A wide range of experimental studies have provided evidence that a night of sleep may enhance motor performance following physical practice (PP), but little is known, however, about its effect after motor imagery (MI). Using an explicitly learned pointing task paradigm, thirty participants were assigned to one of three groups that differed in the training method (PP, MI, and control groups). The physical performance was measured before training (pre-test), as well as before (post-test 1) and after a night of sleep (post-test 2). The time taken to complete the pointing tasks, the number of errors and the kinematic trajectories were the dependent variables. As expected, both the PP and the MI groups improved their performance during the post-test 1. The MI group was further found to enhance motor performance after sleep, hence suggesting that sleep-related effects are effective following mental practice. Such findings highlight the reliability of MI in learning process, which is thought consolidated when associated with sleep.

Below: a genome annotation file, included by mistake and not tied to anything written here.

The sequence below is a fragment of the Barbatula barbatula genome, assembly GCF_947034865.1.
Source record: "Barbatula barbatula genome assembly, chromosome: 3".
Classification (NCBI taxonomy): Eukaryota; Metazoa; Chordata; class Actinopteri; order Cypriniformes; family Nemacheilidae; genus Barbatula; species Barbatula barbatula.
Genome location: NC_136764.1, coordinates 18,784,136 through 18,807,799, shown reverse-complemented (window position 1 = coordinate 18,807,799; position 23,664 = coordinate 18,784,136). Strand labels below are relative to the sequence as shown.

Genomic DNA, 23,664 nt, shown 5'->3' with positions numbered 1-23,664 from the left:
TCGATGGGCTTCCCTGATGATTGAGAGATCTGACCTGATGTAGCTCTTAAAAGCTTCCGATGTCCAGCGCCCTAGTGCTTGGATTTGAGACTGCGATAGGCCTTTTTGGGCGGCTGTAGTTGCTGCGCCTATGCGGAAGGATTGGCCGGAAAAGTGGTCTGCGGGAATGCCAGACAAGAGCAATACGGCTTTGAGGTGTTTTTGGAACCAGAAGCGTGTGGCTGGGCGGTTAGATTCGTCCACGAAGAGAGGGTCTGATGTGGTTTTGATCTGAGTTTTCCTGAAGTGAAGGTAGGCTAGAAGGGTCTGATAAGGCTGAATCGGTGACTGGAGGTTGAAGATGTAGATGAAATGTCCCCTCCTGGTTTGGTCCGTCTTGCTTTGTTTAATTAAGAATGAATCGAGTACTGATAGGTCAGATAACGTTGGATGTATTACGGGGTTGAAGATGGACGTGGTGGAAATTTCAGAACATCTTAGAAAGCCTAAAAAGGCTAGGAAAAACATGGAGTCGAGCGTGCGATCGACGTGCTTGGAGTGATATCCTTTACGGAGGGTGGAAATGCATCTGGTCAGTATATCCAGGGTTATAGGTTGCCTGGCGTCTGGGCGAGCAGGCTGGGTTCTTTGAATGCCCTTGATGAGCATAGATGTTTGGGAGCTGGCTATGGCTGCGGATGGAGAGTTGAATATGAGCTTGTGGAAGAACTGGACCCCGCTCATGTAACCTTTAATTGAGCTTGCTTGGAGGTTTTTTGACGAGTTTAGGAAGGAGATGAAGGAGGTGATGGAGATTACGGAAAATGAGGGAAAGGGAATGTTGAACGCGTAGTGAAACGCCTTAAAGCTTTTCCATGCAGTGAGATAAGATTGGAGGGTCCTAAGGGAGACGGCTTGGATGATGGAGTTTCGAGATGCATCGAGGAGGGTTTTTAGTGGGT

|Autori:||DEBARNOT U.; CREVEAUX T.; COLLET C.; GEMIGNANI A.; MASSARELLI R.; DOYON J.; GUILLOT A.|
|Titolo:||Sleep-related improvements in motor learning following mental practice|
|Anno del prodotto:||2009|
|Digital Object Identifier (DOI):||10.1016/j.bandc.2008.08.029|
|Appare nelle tipologie:||1.1 Articolo in rivista|